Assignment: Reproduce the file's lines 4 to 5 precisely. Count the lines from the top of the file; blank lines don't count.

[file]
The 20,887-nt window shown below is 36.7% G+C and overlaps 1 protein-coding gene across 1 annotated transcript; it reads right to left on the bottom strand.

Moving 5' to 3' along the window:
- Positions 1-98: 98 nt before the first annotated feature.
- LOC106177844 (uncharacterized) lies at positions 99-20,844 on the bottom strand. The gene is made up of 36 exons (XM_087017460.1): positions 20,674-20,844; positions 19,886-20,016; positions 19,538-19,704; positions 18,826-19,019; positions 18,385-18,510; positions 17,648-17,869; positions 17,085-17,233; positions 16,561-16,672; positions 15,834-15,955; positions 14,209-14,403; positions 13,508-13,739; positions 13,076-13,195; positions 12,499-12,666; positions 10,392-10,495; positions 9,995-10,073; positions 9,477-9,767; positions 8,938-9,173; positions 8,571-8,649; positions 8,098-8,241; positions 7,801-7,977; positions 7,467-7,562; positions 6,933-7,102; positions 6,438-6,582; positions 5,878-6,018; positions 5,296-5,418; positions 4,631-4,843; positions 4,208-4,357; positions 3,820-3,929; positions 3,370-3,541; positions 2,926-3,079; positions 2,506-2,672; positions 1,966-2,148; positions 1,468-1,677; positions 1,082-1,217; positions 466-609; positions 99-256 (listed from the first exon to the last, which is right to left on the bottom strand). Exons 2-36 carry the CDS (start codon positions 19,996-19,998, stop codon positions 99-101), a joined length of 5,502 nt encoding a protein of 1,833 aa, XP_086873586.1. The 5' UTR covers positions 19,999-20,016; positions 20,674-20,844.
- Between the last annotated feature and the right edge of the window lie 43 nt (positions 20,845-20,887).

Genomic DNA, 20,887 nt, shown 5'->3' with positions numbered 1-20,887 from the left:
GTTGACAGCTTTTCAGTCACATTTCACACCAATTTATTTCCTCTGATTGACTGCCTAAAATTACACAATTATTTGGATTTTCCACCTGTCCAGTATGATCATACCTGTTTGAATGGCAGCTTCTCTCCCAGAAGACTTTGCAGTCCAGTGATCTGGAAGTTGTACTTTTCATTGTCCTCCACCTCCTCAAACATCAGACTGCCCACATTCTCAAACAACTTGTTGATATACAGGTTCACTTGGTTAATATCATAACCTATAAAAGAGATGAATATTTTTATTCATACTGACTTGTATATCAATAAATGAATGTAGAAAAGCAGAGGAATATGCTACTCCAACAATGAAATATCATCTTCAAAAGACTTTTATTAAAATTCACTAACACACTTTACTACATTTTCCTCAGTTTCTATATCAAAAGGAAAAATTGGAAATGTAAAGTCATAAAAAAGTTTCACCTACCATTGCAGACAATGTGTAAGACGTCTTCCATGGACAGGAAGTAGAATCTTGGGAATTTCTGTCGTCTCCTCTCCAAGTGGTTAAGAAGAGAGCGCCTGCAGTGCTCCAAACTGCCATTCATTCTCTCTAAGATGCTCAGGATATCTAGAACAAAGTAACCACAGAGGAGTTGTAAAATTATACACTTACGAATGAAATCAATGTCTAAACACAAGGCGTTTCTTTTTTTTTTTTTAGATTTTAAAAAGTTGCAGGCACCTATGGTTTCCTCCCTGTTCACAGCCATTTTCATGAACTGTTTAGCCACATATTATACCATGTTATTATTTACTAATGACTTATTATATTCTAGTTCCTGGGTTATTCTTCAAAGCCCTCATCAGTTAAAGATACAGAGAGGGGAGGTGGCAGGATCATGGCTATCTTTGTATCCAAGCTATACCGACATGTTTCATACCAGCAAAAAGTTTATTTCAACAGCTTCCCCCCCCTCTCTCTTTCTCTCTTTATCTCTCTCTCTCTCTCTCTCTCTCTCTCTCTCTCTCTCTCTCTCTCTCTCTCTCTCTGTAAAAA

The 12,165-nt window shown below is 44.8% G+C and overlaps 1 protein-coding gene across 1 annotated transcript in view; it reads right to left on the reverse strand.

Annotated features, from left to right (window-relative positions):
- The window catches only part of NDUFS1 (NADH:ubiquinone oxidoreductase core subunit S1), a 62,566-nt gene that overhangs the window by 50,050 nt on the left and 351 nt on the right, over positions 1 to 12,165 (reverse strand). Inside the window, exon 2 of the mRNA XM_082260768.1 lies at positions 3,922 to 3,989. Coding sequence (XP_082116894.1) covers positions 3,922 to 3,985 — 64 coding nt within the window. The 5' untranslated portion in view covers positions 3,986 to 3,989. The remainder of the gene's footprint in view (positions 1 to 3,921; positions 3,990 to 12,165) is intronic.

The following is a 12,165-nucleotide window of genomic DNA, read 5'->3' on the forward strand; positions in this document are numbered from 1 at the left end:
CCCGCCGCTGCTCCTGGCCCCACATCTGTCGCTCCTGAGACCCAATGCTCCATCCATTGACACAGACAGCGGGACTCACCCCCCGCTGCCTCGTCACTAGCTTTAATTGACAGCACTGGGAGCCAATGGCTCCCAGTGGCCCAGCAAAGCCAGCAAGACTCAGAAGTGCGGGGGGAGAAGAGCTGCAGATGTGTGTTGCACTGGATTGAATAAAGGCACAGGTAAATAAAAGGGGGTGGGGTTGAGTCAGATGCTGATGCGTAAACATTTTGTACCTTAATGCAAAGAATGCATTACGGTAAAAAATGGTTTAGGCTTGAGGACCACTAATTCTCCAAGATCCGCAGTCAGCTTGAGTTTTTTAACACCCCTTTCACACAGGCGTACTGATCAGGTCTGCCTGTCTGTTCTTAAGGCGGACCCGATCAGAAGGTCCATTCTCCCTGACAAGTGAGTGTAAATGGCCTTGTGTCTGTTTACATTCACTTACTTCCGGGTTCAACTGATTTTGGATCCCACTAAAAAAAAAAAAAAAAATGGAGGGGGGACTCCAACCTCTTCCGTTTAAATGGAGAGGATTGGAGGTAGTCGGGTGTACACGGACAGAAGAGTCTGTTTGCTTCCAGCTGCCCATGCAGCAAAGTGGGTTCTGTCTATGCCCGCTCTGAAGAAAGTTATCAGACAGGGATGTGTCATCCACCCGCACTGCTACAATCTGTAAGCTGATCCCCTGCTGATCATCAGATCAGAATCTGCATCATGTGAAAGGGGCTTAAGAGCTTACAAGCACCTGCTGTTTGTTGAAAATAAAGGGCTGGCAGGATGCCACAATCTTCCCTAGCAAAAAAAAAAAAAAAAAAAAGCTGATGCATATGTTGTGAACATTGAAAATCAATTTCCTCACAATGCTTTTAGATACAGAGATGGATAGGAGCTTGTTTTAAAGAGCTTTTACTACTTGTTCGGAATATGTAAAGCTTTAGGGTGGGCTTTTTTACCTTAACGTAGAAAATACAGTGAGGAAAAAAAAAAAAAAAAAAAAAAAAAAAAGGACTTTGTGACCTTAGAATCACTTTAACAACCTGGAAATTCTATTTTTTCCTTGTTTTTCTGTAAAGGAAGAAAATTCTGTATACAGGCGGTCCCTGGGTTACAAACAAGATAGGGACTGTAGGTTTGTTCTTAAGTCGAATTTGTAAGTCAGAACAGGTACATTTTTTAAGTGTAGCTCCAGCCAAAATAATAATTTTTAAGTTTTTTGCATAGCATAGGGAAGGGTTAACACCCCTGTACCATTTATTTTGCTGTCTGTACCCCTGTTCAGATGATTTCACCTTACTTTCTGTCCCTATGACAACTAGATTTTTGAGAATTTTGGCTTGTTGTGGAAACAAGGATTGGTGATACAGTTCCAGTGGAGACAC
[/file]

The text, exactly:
- LOC106177844 (uncharacterized) lies at positions 99-20,844 on the bottom strand. The gene is made up of 36 exons (XM_087017460.1): positions 20,674-20,844; positions 19,886-20,016; positions 19,538-19,704; positions 18,826-19,019; positions 18,385-18,510; positions 17,648-17,869; positions 17,085-17,233; positions 16,561-16,672; positions 15,834-15,955; positions 14,209-14,403; positions 13,508-13,739; positions 13,076-13,195; positions 12,499-12,666; positions 10,392-10,495; positions 9,995-10,073; positions 9,477-9,767; positions 8,938-9,173; positions 8,571-8,649; positions 8,098-8,241; positions 7,801-7,977; positions 7,467-7,562; positions 6,933-7,102; positions 6,438-6,582; positions 5,878-6,018; positions 5,296-5,418; positions 4,631-4,843; positions 4,208-4,357; positions 3,820-3,929; positions 3,370-3,541; positions 2,926-3,079; positions 2,506-2,672; positions 1,966-2,148; positions 1,468-1,677; positions 1,082-1,217; positions 466-609; positions 99-256 (listed from the first exon to the last, which is right to left on the bottom strand). Exons 2-36 carry the CDS (start codon positions 19,996-19,998, stop codon positions 99-101), a joined length of 5,502 nt encoding a protein of 1,833 aa, XP_086873586.1. The 5' UTR covers positions 19,999-20,016; positions 20,674-20,844.
- Between the last annotated feature and the right edge of the window lie 43 nt (positions 20,845-20,887).